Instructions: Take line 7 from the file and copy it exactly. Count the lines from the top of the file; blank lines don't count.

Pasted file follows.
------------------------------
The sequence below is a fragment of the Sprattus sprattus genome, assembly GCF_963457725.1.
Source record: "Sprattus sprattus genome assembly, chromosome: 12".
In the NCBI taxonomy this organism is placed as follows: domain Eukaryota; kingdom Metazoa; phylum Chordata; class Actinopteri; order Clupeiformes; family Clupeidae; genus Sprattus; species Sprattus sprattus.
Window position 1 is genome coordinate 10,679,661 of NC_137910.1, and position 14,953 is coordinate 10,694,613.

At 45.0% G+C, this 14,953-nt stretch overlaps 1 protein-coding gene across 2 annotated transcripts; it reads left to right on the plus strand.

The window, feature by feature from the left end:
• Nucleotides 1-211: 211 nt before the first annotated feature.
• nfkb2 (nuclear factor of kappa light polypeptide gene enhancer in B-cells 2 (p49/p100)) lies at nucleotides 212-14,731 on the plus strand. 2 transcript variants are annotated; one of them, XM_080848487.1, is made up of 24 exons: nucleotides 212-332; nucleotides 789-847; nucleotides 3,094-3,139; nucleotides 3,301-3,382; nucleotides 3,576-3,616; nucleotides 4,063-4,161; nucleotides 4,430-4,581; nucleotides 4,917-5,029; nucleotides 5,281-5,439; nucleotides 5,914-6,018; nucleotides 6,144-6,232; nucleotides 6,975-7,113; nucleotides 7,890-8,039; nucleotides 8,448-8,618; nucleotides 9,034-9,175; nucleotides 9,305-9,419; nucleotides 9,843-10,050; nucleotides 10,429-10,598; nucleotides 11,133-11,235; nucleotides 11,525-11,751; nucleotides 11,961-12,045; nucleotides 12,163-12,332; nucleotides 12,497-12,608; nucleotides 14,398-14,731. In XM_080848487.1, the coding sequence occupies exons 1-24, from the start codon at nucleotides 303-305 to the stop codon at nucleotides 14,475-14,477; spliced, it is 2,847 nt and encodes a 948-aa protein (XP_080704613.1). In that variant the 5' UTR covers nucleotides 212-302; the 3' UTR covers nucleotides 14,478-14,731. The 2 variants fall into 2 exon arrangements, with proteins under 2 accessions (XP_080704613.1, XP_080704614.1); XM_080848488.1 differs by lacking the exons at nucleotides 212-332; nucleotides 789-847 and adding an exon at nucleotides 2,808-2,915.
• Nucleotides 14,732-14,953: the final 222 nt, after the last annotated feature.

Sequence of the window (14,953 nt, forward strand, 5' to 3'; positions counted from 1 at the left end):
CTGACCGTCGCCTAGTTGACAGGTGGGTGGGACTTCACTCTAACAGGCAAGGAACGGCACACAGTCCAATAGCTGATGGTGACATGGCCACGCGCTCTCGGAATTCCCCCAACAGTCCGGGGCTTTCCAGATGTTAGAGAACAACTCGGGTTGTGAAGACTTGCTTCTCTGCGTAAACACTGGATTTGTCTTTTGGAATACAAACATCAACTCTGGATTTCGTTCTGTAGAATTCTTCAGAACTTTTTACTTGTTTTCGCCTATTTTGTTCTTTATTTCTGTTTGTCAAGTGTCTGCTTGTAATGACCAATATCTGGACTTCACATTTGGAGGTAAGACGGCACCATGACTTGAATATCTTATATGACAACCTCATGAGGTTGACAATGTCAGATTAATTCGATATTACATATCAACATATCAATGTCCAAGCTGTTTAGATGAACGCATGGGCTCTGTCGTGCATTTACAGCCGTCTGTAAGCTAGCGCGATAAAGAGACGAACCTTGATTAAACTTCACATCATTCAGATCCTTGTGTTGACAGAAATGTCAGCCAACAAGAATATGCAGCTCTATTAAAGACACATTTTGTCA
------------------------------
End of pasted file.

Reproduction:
• Nucleotides 1-211: 211 nt before the first annotated feature.